If you are among the many Americans who have decided to live a more healthful life as part of your New Year’s resolution – congratulations! Each New Year, millions of people make resolutions to eat more nutritiously, lose weight and/or be more active. However, people often try to adopt radical changes that are difficult to sustain for a long period of time.
When it comes to eating more healthfully, making moderate changes may prove to be more beneficial for long-term success. Here are several healthful eating tips that can easily be incorporated into your daily plan to help you have a healthier 2006.
Fruits and vegetables: Most people are well aware that fruits and vegetables are among the healthiest foods available, but it bears repeating. Fruits and vegetables provide vitamins, minerals and fiber essential for the normal, everyday functioning of the human body. They also are rich in phytochemicals and antioxidants, which may help lower the risk for some cancers, heart disease and other chronic health problems. Adults are advised to consume around 2 cups of fruits and 21/2 cups of vegetables each day for optimal health.
Whole grains: Last year, as part of the 2005 Dietary Guidelines for Americans, the U.S. Department of Agriculture recommended that Americans make half their grains whole. By that, the USDA means Americans should eat at least three ounce-equivalent servings of whole-grain cereals, breads, crackers, rice or pasta each day. The reasoning? Like fruits and vegetables, whole grains are packed with fiber, vitamins, minerals, antioxidants and phytochemicals. Further, consuming a diet rich in whole grains has been associated with reducing one’s risk for metabolic syndrome, type 2 diabetes and heart disease.
Fish: Diets high in fish, especially cold-water fish like salmon, herring, mackerel and whitefish, have been linked to a reduced risk for heart disease, stroke and some cancers. The high amounts of omega-3 fatty acids found in fish are believed to be the reason. To realize the health benefits fish offers, the American Dietetic Association recommends eating fish two to three times per week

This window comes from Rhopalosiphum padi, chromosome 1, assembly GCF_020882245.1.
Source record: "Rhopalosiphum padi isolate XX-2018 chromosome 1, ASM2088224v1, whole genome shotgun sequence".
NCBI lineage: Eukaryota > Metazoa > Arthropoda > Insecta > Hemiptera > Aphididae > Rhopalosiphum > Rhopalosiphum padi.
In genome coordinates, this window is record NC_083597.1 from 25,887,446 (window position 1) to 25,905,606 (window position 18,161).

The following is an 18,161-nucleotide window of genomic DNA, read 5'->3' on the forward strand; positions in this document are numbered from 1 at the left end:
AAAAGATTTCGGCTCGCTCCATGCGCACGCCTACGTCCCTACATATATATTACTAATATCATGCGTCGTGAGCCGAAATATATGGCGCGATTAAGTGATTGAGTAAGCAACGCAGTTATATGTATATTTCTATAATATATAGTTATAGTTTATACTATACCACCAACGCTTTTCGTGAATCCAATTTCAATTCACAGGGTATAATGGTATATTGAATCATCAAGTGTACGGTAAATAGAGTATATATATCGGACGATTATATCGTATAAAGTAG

Nuts: Nuts are packed with several important vitamins and minerals such as vitamin E, calcium, magnesium, phosphorus, copper and zinc. In addition, nuts contain monounsaturated and polyunsaturated fats, which are considered healthier for your body than the saturated fat and trans fat commonly found in cookies and chips. Walnuts, in particular, are rich in omega-3 fatty acids, which, like the omega-3 fatty acids found in cold water fish, may help ward off certain chronic diseases. Because nuts are also high in calories, they do need to be eaten in moderation. A small handful of nuts eaten four to five times per week is all you need.
Calcium rich foods: Calcium has long been known to help prevent osteoporosis, the bone-crippling disease, and recent research indicates that it may help reduce the risk for colon cancer and high blood pressure. Most health professionals recommend people look first to food for their calcium because food sources of calcium tend to supply other nutrients such as phosphorus, vitamin D and lactose, which help the body absorb and use calcium. Adults are advised to drink or eat the equivalent of 3 cups of low-fat dairy products daily to help meet their calcium requirements.
Cheers to a healthier 2006!
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by Pat Kendall, Ph.D., R.D., Food Science and Human Nutrition Specialist, Colorado State University, Cooperative Extension